Deborah James
NACLA Report on the Americas, June 7, 2017

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On the first day of Donald Trump’s presidency, the death certificate for the moribund Trans-Pacific Partnership (TPP) was signed. Although the TPP was already dead in the water—President Obama never had sufficient support to bring it to Congress for a vote after he signed it in February 2016—Trump’s final blow to the trade deal created the illusion that the Left and Right had somehow become unusual bedfellows.

To be sure, when considering the rest of Trump’s trade agenda, there appears to be little overlap between Trump’s policy proposals and an alternative progressive trade policy—the latter of which would promote good-paying jobs, environmental protection, access to affordable medicines, and equitable global development. But Trump’s opposition to TPP, as well as his promise to renegotiate the North American Free Trade Agreement (NAFTA), does raise an important question for progressives: namely, what would a progressive trade policy look like in the current political environment?

There are three considerations to this question. First, the United States should not negotiate any new trade agreements until the existing ones are fixed. Then, the hard work: reviewing and renegotiating existing agreements, like NAFTA, that harm workers and the environment. A third task follows from the first two: hammering out the contents of a new trade agenda moving forward.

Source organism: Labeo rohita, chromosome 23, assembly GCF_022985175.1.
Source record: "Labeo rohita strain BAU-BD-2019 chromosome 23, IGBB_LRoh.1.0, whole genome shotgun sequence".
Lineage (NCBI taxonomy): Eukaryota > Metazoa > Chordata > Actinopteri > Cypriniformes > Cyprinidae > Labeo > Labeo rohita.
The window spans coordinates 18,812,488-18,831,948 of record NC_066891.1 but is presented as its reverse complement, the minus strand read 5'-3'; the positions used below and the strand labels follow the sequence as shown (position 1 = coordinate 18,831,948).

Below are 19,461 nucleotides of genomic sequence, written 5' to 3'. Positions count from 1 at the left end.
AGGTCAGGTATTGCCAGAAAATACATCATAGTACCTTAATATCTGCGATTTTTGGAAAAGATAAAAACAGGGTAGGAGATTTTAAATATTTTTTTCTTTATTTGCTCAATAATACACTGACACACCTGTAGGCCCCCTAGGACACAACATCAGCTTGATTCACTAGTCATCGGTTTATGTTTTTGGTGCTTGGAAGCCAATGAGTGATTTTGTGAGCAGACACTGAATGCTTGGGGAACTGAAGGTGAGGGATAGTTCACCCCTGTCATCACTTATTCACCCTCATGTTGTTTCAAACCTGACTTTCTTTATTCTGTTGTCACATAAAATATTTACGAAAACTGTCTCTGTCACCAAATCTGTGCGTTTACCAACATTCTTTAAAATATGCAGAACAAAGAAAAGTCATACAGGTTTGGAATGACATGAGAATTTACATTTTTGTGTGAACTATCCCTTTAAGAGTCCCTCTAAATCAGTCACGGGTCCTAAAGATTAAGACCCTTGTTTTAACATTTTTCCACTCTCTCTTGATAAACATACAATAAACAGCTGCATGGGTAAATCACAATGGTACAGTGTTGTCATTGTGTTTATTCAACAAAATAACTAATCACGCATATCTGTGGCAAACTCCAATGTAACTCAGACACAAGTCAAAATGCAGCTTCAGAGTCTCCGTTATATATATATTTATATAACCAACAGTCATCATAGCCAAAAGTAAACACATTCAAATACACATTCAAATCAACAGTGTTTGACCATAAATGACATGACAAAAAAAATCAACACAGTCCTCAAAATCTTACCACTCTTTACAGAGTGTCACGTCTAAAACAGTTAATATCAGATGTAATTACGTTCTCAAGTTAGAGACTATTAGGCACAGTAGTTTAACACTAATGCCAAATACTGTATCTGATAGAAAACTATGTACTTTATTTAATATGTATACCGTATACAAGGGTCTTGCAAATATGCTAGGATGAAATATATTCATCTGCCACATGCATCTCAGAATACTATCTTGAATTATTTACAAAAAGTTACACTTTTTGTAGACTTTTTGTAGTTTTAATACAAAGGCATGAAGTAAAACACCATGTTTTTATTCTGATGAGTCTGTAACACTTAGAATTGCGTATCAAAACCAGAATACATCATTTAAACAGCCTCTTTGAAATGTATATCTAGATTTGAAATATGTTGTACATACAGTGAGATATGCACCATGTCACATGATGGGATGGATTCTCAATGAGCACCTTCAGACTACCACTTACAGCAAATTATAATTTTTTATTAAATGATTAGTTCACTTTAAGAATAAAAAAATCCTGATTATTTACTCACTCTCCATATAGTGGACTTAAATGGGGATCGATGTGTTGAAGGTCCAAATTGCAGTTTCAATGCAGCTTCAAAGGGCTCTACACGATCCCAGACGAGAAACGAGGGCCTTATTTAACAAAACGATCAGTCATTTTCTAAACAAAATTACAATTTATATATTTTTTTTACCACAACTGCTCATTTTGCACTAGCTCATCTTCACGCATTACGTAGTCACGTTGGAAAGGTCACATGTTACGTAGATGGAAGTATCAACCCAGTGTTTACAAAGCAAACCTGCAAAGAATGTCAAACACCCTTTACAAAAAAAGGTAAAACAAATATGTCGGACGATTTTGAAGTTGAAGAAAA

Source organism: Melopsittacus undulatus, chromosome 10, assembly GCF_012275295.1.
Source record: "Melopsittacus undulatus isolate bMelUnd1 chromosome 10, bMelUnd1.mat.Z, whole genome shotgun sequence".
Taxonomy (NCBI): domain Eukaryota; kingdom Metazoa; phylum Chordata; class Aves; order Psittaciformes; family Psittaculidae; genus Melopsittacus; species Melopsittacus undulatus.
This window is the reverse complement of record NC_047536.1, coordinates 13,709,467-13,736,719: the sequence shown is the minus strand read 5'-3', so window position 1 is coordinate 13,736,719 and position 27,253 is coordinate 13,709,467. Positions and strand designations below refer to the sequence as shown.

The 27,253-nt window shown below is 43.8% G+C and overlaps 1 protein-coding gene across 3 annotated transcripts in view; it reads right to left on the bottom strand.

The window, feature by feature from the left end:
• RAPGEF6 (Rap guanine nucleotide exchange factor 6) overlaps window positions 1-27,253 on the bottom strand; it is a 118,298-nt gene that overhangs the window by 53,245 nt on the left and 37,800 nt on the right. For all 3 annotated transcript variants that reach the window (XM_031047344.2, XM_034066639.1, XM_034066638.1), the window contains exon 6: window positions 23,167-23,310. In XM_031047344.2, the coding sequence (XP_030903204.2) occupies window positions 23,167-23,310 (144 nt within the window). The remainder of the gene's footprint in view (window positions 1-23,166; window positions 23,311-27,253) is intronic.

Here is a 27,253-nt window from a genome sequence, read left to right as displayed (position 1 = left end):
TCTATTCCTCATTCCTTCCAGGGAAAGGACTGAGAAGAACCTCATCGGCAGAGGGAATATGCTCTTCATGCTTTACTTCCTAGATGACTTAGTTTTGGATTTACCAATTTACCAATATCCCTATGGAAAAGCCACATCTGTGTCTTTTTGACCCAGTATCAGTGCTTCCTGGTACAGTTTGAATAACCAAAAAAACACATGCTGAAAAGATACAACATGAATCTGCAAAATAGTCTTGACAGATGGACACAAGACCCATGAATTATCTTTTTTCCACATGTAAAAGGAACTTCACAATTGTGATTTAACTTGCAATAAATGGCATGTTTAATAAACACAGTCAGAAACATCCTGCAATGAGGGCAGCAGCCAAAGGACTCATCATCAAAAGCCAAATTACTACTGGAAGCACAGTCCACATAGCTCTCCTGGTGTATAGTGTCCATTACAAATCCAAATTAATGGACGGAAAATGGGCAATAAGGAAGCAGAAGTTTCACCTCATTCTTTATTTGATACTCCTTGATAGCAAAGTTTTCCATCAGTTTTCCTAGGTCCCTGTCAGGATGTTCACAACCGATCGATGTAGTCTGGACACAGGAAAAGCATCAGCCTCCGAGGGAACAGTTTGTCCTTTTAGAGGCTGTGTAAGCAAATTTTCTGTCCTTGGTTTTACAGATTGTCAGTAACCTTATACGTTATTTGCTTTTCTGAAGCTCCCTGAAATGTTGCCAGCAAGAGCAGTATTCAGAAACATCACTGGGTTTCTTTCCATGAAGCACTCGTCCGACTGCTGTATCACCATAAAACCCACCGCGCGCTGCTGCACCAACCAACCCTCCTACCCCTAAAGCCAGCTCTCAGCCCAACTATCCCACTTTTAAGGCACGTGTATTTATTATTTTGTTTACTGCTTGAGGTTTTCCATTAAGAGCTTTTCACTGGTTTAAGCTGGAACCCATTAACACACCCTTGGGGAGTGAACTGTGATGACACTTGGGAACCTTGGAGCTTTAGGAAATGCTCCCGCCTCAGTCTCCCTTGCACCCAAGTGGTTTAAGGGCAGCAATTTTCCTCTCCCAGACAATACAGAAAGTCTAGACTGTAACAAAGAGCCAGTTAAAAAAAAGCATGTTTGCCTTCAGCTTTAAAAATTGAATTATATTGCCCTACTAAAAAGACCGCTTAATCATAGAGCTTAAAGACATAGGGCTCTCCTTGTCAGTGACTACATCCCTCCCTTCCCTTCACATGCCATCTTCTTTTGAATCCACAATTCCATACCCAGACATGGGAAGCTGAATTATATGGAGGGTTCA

No New Trade Agreements

In addition to the TPP, the Obama administration had been negotiating an agreement to lock in the privatization and deregulation of services, called the Trade in Services Agreement (TiSA), since early 2013. The TiSA is a project of the major financial services, technology, logistics, and transnational retail corporations to redesign the global economy in order to allow them to move capital, labor, inputs, and data across borders with minimal oversight and accountability—and with no mandate to benefit people in the countries in which those corporations operate. The TiSA would accomplish this by facilitating the privatization of public services, and then locking-in deregulation—including prohibiting regulation of new services that have yet to be developed. The Trump administration has yet to publish a formal position on the TiSA talks. However, Trump has stacked his cabinet with TiSA advocates, and his own portfolio is chock full of financial, real estate, construction, and retail interests that stand ready to benefit from further deregulation of the global economy. 

Read the rest of the article here at NACLA Report on the Americas.


Deborah James is the Director of International Programs at the Center for Economic and Policy Research (www.cepr.net) and coordinates the global Our World Is Not for Sale (OWINFS) network.